Last week I celebrated many things - my 30th birthday, one year in Tucson, and one year as an artist. Although my transition into an art career was fairly smooth (you can read about it in my blog post How I Started my Art Career), there have been some uncomfortable realities I've had to face.
I call them "uncomfortable" because I had a difficult time facing and learning some truths about myself and what it means to suceed as an artist.
My Skill Level is Average
I automatically assumed that if I devoted myself to art full-time, my technical skill-level would sky-rocket within one year and I'd reach my full potential. This isn't the case.
When you learn a new skill, it's easy to experience quick progression. The mere act of practicing or doing anything produces dramatic improvement. At the advanced level though, you must focus like a laser on an exact aspect you want to improve. The shear act of making any art will not produce advanced skills.
I have grown tremendously in foundational skills, but I am still at a mediocre level (strictly speaking about technical skills). I am at the point that if I want to advance my skills, I will need to research and practice specific techniques and skills.
I Need a Style
Being put in a box is uncomfortable However, the truth is that the best way to get known as an artist and have devoted followers is to develop a style. I've seen this in action as people follow me on Instagram, and then unfollow me after loading more pictures of a different style of work I've done.
The trouble is, I don't have a style yet. I've spent the past year trying many different mediums, styles, and themes. I'd say I lean toward humor and vivid colors, but I still haven't determined what my style is. I'm not worried about it though because I feel it is something that will come with time.
Going Viral isn't a Given
I thought that as long as I created something unique, funny, and clever, I would gain instant popularity. Many people may laugh at this, but with age of social media, I realy thought that all it would take was a good idea. This is simply not the case. Although it seems like something ridiculous is becoming instantly popular all the time, establishing myself as a known artist takes time and real effort.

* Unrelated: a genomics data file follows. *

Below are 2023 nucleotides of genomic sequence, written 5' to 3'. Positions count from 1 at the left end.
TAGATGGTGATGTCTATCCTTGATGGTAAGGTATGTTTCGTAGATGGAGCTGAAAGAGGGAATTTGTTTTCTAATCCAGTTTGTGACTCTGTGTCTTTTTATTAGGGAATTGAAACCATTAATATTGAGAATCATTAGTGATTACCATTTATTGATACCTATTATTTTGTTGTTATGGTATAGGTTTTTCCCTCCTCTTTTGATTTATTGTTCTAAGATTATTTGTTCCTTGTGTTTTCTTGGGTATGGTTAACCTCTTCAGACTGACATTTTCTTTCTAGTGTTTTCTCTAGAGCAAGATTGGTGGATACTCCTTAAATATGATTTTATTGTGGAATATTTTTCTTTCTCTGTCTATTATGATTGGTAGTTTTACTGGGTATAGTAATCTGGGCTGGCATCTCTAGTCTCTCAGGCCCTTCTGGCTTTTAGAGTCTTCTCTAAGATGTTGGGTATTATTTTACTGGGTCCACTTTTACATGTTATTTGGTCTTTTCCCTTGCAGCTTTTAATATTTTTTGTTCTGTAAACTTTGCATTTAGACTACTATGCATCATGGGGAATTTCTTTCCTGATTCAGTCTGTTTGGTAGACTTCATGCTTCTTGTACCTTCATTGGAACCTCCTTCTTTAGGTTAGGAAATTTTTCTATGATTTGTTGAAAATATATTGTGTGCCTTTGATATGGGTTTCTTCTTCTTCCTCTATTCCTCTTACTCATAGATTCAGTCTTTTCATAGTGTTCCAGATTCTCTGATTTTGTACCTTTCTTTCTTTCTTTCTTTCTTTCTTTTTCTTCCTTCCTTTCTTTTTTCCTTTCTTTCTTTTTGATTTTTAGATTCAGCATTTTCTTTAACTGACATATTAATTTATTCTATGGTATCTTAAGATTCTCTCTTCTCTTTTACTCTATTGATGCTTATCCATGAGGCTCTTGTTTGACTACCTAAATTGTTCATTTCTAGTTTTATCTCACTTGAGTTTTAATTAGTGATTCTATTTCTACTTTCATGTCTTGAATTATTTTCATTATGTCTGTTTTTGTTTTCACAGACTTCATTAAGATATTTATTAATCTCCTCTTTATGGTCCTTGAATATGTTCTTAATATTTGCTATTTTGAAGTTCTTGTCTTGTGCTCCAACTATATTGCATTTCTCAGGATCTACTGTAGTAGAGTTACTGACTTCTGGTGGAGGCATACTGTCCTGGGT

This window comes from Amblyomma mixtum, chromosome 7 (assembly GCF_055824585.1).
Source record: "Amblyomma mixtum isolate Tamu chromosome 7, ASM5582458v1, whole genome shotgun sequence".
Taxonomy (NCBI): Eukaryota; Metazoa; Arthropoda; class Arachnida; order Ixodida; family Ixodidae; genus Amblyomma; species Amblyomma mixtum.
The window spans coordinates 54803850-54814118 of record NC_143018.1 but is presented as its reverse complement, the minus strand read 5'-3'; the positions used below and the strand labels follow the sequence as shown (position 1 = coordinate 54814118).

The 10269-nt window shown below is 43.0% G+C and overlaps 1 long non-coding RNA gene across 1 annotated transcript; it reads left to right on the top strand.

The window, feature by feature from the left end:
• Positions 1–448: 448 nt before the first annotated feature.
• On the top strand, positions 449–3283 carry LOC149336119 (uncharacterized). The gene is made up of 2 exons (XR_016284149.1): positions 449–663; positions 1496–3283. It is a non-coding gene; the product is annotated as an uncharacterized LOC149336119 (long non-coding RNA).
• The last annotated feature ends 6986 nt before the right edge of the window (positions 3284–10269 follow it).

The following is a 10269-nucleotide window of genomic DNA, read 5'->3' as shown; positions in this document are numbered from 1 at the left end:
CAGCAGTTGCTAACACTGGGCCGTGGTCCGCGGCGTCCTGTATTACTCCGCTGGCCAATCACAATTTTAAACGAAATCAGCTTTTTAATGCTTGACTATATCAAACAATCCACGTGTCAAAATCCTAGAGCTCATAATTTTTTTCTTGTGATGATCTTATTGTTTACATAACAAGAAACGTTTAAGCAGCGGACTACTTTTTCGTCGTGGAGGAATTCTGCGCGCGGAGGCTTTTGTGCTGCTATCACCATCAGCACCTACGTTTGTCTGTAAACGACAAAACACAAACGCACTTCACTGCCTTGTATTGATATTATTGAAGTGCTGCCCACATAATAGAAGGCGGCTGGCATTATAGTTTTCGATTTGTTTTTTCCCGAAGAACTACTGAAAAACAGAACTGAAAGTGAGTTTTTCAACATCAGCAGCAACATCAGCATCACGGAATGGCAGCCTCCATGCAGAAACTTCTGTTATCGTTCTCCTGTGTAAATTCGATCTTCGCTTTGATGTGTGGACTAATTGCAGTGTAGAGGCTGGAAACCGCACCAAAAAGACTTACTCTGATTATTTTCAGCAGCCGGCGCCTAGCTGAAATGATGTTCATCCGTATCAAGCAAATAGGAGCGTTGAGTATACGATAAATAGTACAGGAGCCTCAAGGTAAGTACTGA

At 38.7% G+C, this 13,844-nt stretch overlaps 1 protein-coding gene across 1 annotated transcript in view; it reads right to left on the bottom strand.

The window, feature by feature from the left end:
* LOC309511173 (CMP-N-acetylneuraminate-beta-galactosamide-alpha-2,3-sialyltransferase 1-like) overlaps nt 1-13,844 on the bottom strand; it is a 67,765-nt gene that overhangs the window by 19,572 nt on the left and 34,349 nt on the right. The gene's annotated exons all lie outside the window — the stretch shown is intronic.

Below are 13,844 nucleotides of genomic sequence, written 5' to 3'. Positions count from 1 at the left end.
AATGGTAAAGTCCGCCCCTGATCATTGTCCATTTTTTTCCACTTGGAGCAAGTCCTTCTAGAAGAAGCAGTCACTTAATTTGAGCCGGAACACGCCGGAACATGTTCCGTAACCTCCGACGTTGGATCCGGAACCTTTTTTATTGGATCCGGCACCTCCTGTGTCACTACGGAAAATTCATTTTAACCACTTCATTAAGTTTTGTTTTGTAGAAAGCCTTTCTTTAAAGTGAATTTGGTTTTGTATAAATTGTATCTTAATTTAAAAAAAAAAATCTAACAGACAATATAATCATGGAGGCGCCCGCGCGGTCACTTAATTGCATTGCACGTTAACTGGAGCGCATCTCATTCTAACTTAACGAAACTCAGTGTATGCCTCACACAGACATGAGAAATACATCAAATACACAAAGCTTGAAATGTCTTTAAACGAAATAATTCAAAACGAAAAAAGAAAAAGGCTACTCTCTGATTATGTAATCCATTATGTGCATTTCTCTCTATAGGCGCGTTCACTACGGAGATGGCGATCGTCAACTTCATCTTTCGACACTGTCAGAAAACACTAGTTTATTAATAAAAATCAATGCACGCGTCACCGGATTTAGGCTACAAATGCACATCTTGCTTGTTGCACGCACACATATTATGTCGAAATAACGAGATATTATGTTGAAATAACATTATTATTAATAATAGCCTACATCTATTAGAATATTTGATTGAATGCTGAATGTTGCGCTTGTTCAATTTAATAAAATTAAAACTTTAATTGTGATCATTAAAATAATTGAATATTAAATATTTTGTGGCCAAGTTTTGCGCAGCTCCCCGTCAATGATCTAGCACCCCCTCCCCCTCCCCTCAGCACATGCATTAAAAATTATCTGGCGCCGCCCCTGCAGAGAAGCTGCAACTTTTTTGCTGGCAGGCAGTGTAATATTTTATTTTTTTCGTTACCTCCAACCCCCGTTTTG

It Takes Effort - YEARS of Effort
This goes hand in hand with the viral concept above. I've realized that I will have to work for years and years to establish myself as an artist. My brother sent me an article called, "Why Generation Y is Unhappy." In it, it explains that some core beliefs of individuals from my generation is that we are "special" and we'll get what we want. We believe that our own "specialness" will enable us to easily achieve our dreams. Basically, we don't think we'll have to work hard for what we want. Sadly, I fell into this category. Talk about an uncomfortable reality to face. I now know that even if I have unique ideas or talent, I still have to work really hard for a long, long time to experience the kind of growth and impact I'd like my art to have.
So these are the "hard-to-face" realities I've learned. However, I've also learned many positive things. The biggest thing I've learned is that I can actually live and support myself through art - and that is a very comfortable reality.